For an Italian-American Yankee raised on the flavors of anchovies, almonds, tomatoes and egglplants, there are few things more exotic than American Southern food—the formica kitchen straightforward flavors of pimento cheese, meat loaf, biscuits, and fried chicken. So I find the Southern food traditions captured in the Tupelo Honey Cafe cookbook very appealing.
Particularly since, as the authors note, the restaurant’s recipes reflect the spirit of its home in Asheville, North Carolina– “coloring outside the lines.” When it comes to cooking that means the pimento cheese is served warm as a dip with corn chips, the fried chicken is interpreted into a BLT, and meatloaf—Chicken Apple, with Tarragon Tomato Gravy.
Along with Asheville’s bohemian spirit, the recipes pick up from the bounty of the Blue Rdige—farms, orchards, smokehouses—all celebrated at microbrewries and tailgate markets. As an aside, one of the best markets I’ve been to is the Western North Carolina Farmers Market. Their rather dry web site shows only two retail buildings, but they are stuffed with peach cider, heirloom beans, smoked pork, scuppernong cider, and yes, tupelo honey.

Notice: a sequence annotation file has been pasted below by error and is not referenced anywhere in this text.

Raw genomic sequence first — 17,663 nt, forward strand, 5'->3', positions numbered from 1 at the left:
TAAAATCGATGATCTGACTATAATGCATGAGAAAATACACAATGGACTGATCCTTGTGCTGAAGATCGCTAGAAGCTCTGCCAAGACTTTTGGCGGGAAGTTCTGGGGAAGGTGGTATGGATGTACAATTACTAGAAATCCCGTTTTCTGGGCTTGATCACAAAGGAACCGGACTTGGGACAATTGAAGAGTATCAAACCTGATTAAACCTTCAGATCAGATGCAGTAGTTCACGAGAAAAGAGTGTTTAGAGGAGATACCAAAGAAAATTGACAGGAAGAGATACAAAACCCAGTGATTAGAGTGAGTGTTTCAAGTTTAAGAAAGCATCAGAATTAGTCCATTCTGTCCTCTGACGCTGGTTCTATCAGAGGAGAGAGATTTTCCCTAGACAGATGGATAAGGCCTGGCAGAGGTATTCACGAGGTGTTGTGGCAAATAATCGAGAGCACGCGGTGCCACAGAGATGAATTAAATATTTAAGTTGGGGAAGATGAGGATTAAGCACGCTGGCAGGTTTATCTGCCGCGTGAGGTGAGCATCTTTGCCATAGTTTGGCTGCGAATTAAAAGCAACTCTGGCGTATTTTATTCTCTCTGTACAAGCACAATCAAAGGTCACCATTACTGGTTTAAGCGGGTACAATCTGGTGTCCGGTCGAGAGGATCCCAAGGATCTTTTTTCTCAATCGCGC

All that good stuff shows up in these recipes. The book begins, like any good home cook would, with a strong larder of salsas and gravies—from classic milk gravy to tomato shallot gravy, dressings and spreads, preserves and pickles. Three beautiful words: Blackberry Skillet Jam.
The book’s recipes bounce back and forth from traditional to trendy but all are anchored in the direct simplicity of home cooking that will make it easy to use this book at home. Some of the dishes have a restaurant finish—grills and sautees are served with salsas and flavored butters, but others, like the gentle brunch recipes or perky appetizers have a natural flow. You won’t have to stop and think technique to make sweet potato pancakes or Tupelo Honey Wings.
Markets and Chocolate Pecan Pie; I feel a road trip coming on.